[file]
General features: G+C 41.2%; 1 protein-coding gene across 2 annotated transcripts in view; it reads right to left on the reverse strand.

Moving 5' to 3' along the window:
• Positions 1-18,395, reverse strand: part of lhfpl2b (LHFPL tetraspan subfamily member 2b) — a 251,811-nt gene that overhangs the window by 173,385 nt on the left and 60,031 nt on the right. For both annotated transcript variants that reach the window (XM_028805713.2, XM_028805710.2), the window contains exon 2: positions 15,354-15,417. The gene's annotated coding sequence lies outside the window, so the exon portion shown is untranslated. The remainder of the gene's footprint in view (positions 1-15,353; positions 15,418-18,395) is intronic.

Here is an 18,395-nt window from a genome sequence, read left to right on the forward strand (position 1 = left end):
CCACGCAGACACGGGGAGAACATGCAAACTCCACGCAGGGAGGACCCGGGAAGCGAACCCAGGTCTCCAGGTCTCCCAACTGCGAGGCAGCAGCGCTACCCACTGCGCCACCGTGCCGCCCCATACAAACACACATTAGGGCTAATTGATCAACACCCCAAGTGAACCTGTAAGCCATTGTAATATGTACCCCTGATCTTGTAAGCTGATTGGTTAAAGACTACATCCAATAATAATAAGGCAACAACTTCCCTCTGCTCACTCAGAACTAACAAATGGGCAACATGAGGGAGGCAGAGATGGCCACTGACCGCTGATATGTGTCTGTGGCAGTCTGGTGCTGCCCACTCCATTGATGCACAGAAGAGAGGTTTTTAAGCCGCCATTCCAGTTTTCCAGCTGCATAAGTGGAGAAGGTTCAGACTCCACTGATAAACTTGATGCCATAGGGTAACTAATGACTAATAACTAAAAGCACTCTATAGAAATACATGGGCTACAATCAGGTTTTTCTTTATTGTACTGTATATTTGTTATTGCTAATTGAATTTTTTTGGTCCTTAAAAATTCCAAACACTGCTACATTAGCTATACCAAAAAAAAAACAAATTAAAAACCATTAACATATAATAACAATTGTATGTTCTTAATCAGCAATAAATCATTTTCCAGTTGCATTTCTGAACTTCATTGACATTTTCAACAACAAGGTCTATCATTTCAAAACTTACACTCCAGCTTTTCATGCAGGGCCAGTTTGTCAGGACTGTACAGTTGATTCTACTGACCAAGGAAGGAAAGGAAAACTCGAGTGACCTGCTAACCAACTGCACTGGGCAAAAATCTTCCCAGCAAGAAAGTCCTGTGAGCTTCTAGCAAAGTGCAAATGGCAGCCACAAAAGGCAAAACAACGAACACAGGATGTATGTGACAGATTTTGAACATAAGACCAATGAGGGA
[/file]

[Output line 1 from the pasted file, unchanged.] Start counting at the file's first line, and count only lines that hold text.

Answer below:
General features: G+C 41.2%; 1 protein-coding gene across 2 annotated transcripts in view; it reads right to left on the reverse strand.